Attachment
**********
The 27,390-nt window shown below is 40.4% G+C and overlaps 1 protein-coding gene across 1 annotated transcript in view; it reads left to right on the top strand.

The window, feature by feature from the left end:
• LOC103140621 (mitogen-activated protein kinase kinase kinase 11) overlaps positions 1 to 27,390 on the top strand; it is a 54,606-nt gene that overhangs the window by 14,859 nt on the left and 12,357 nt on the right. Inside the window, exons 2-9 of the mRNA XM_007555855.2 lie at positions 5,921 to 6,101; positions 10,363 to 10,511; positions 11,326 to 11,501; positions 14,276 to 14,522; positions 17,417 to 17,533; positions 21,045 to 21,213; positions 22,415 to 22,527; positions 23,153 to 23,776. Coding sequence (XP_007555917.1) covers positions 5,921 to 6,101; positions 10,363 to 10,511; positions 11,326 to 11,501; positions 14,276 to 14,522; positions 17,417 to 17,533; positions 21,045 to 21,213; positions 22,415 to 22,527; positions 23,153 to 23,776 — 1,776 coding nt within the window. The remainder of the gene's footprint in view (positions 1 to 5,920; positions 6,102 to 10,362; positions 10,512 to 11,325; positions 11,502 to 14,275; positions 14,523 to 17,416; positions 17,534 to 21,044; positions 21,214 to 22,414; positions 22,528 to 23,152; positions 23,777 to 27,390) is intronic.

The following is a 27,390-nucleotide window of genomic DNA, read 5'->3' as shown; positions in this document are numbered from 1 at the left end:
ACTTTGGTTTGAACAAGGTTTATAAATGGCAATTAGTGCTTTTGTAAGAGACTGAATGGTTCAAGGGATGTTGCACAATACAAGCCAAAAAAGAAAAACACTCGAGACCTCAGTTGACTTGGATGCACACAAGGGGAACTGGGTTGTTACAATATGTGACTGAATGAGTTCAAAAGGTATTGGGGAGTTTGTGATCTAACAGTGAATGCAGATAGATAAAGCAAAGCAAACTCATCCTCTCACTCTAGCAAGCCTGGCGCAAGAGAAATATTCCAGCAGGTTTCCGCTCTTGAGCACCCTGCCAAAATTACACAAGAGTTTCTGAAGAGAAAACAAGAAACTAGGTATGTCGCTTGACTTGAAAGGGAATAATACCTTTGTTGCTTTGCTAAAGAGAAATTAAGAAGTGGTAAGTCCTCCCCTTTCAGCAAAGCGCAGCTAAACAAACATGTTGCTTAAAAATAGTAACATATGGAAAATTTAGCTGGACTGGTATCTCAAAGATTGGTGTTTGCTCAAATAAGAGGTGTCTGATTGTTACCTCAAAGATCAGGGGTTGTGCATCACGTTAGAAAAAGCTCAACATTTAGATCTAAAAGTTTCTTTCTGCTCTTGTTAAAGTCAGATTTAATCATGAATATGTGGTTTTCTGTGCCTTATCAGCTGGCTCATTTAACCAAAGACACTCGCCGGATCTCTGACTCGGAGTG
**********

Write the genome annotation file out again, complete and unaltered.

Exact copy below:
The 27,390-nt window shown below is 40.4% G+C and overlaps 1 protein-coding gene across 1 annotated transcript in view; it reads left to right on the top strand.

The window, feature by feature from the left end:
• LOC103140621 (mitogen-activated protein kinase kinase kinase 11) overlaps positions 1 to 27,390 on the top strand; it is a 54,606-nt gene that overhangs the window by 14,859 nt on the left and 12,357 nt on the right. Inside the window, exons 2-9 of the mRNA XM_007555855.2 lie at positions 5,921 to 6,101; positions 10,363 to 10,511; positions 11,326 to 11,501; positions 14,276 to 14,522; positions 17,417 to 17,533; positions 21,045 to 21,213; positions 22,415 to 22,527; positions 23,153 to 23,776. Coding sequence (XP_007555917.1) covers positions 5,921 to 6,101; positions 10,363 to 10,511; positions 11,326 to 11,501; positions 14,276 to 14,522; positions 17,417 to 17,533; positions 21,045 to 21,213; positions 22,415 to 22,527; positions 23,153 to 23,776 — 1,776 coding nt within the window. The remainder of the gene's footprint in view (positions 1 to 5,920; positions 6,102 to 10,362; positions 10,512 to 11,325; positions 11,502 to 14,275; positions 14,523 to 17,416; positions 17,534 to 21,044; positions 21,214 to 22,414; positions 22,528 to 23,152; positions 23,777 to 27,390) is intronic.

The following is a 27,390-nucleotide window of genomic DNA, read 5'->3' as shown; positions in this document are numbered from 1 at the left end:
ACTTTGGTTTGAACAAGGTTTATAAATGGCAATTAGTGCTTTTGTAAGAGACTGAATGGTTCAAGGGATGTTGCACAATACAAGCCAAAAAAGAAAAACACTCGAGACCTCAGTTGACTTGGATGCACACAAGGGGAACTGGGTTGTTACAATATGTGACTGAATGAGTTCAAAAGGTATTGGGGAGTTTGTGATCTAACAGTGAATGCAGATAGATAAAGCAAAGCAAACTCATCCTCTCACTCTAGCAAGCCTGGCGCAAGAGAAATATTCCAGCAGGTTTCCGCTCTTGAGCACCCTGCCAAAATTACACAAGAGTTTCTGAAGAGAAAACAAGAAACTAGGTATGTCGCTTGACTTGAAAGGGAATAATACCTTTGTTGCTTTGCTAAAGAGAAATTAAGAAGTGGTAAGTCCTCCCCTTTCAGCAAAGCGCAGCTAAACAAACATGTTGCTTAAAAATAGTAACATATGGAAAATTTAGCTGGACTGGTATCTCAAAGATTGGTGTTTGCTCAAATAAGAGGTGTCTGATTGTTACCTCAAAGATCAGGGGTTGTGCATCACGTTAGAAAAAGCTCAACATTTAGATCTAAAAGTTTCTTTCTGCTCTTGTTAAAGTCAGATTTAATCATGAATATGTGGTTTTCTGTGCCTTATCAGCTGGCTCATTTAACCAAAGACACTCGCCGGATCTCTGACTCGGAGTG